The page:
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4

A simple example to show that this is not in general true without the orthogonality condition: Let $R$ be a ring of characteristic $2$ with two conjugate but non-equal idempotents $e$ and $f$, so that $Re$ and $Rf$ are isomorphic as left $R$-modules. For example, take $R=M_2(\mathbb{F}_2)$, $e=\begin{pmatrix}1&0\\0&0\end{pmatrix}$ and ...


3

Motivation for the Jacobson radical Well, it sort of proves its own usefulness by being at the heart of so many algebraic theorems. But if you insist, there are a few good reasons that it is interesting. For one thing, it is the largest ideal such that R/J has “the same simple right(/left) modules.” Looked at another way, it is the set of elements that ...


3

If there is a nontrivial central idempotent $e$, then $R=eRe\oplus (1-e)R(1-e)$ is a decomposition into two rings. If $M$ is a maximal left ideal in $eRe$ and $N$ a maximal left ideal of $(1-e)R(1-e)$, then $I=M\oplus (1-e)R(1-e)$ and $J=eRe\oplus N$ are maximal left ideals of $R$. Furthermore, $R/I$ and $R/J$ are nonisomorphic simple modules. (For ...


3

In fact, much more is true: If $f:R\to S$ is a ring homomorphism, and $S$ has IBN property, then $R$ also has the IBN property. This follows immediately form the following characterization of IBN rings: a ring $R$ has the IBN property iff for $A\in M_{m\times n}(R)$ and $B\in M_{n\times m}(R)$ with the property $AB=I_m$ and $BA=I_n$ it follows $m=n$. ...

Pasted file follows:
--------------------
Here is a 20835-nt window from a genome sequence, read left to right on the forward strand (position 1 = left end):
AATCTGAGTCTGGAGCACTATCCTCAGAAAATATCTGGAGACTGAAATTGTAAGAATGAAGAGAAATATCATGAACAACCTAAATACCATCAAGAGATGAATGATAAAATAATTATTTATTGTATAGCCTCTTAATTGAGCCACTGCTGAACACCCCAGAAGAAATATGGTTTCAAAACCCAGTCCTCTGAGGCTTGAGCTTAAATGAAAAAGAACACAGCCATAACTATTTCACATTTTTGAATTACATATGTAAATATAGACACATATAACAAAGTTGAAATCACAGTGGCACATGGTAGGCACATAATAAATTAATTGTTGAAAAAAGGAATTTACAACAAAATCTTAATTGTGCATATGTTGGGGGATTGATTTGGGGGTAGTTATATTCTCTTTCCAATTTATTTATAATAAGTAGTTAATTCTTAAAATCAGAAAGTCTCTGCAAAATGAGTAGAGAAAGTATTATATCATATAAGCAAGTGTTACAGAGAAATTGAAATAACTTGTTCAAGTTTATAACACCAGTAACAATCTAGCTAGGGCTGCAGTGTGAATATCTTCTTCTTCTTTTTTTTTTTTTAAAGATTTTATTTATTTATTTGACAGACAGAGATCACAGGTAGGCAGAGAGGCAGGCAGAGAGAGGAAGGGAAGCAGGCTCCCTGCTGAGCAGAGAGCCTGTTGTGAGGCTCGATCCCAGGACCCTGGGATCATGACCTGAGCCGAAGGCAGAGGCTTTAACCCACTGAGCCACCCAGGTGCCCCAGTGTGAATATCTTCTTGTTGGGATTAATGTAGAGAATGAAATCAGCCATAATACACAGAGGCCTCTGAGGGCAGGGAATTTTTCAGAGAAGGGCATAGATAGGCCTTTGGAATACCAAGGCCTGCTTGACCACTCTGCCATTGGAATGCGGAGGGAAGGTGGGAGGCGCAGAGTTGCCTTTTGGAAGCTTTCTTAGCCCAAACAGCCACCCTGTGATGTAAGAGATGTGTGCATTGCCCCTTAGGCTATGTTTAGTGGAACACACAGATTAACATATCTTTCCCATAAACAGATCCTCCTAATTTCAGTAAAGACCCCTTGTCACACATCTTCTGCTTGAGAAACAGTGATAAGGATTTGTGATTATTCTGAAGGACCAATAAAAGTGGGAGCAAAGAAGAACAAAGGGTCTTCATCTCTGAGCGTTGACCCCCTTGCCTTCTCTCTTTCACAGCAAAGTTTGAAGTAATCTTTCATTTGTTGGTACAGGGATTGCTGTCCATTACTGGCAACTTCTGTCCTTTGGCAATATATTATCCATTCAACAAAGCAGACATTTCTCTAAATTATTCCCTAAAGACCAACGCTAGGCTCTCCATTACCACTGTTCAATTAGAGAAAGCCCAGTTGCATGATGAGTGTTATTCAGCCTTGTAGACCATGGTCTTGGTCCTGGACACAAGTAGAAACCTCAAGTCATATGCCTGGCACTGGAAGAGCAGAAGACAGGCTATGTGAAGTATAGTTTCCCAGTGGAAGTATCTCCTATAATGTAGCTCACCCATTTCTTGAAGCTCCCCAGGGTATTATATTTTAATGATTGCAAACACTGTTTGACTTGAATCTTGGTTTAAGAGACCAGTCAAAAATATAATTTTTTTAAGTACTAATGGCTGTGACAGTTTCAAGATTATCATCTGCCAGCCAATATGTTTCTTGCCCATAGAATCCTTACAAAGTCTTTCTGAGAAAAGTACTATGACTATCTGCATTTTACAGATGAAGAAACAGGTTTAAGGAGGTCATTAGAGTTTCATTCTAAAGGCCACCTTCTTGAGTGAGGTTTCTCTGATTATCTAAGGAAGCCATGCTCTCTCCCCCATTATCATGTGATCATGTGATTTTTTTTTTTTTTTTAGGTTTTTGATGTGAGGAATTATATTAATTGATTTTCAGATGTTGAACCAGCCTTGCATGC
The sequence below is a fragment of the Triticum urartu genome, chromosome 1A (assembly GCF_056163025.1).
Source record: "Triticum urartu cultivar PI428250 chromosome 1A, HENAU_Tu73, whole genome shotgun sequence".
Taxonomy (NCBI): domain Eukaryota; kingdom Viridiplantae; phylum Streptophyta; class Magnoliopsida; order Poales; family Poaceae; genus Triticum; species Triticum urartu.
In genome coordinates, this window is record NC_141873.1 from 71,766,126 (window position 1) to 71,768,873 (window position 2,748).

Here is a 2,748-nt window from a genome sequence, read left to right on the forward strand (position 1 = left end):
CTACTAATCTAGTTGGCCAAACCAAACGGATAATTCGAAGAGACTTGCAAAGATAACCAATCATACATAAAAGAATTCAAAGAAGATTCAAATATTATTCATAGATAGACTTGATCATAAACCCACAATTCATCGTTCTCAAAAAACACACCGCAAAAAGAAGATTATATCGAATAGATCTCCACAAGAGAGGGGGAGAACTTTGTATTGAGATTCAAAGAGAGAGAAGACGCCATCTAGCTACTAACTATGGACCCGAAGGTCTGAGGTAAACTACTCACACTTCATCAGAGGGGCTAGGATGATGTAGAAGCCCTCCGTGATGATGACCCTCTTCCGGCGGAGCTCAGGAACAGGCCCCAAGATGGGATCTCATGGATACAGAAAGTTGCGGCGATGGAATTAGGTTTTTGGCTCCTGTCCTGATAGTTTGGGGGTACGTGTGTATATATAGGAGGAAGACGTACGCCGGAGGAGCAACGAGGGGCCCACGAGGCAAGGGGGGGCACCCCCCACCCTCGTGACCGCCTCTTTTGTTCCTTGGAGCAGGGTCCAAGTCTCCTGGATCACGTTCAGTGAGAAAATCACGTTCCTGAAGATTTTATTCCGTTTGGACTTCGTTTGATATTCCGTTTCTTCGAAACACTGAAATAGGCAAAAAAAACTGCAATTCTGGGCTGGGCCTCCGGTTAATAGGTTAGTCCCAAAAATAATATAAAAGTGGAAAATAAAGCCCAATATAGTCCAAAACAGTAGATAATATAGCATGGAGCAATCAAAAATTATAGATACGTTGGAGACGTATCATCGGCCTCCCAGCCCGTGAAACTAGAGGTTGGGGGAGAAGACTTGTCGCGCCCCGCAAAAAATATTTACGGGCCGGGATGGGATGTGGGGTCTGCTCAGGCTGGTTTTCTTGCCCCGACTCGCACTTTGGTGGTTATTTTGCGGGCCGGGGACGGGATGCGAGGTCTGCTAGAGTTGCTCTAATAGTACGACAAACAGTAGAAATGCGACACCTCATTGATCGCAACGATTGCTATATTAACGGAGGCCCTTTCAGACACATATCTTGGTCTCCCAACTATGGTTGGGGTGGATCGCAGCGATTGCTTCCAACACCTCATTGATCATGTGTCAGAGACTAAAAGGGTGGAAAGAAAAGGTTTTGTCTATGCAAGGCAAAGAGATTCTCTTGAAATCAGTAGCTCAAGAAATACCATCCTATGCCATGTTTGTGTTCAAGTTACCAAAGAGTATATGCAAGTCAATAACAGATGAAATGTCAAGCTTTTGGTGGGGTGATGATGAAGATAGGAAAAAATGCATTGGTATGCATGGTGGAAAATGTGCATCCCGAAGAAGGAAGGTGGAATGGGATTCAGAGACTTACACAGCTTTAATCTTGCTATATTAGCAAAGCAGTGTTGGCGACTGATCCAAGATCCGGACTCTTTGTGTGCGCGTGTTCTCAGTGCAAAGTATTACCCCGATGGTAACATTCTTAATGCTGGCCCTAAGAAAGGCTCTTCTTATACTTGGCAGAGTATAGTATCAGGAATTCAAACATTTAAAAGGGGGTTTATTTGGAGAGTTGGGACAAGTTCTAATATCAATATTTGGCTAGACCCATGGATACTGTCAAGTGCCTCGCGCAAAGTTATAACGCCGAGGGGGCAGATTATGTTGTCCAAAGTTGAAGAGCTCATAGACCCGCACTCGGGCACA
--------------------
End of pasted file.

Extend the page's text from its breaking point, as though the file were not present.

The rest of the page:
3

If you know that $e_ie_j=0$ for $i\ne j$ and $e′_ie′_j=0$ for $i\ne j$ (a condition forgotten to mention by the OP), then $a=\sum_i \phi_i^{-1}(e′_i)$ and $a^{−1}=\sum_i \phi_i(e_i)$ will do the job, where $\phi_i:R e_i\to Re′_i$ are the given left $R$-module isomorphisms.


3

As it is already commented by Mathematician 42 and san, this statement is usually stated with an orthogonality hypothesis (you can find, for example, Exercise 7 in here). So it is likely that your professor forget to mention about it. You (and perhaps your professor) should be careful that the definition of an idempotent decomposition $e = e_1 + \dotsb + ...


1

There are several possible definitions. One of them is to choose an embedding $K\to \overline{K}$ into an algebraic closure : then $A\otimes_K \overline{K}$ is isomorphic to $M_r(\overline{K})$ and $\operatorname{End}_A(P)\otimes_K \overline{K}\simeq M_n(\overline{K})$. Then the reduced norm is the composition of $\operatorname{End}_A(P)\to ...


1

McCoy's The Theory of Rings. Herstein's Noncommutative Rings. Warner's Modern Algebra. Bresar's Introduction to Noncommutative Algebra.



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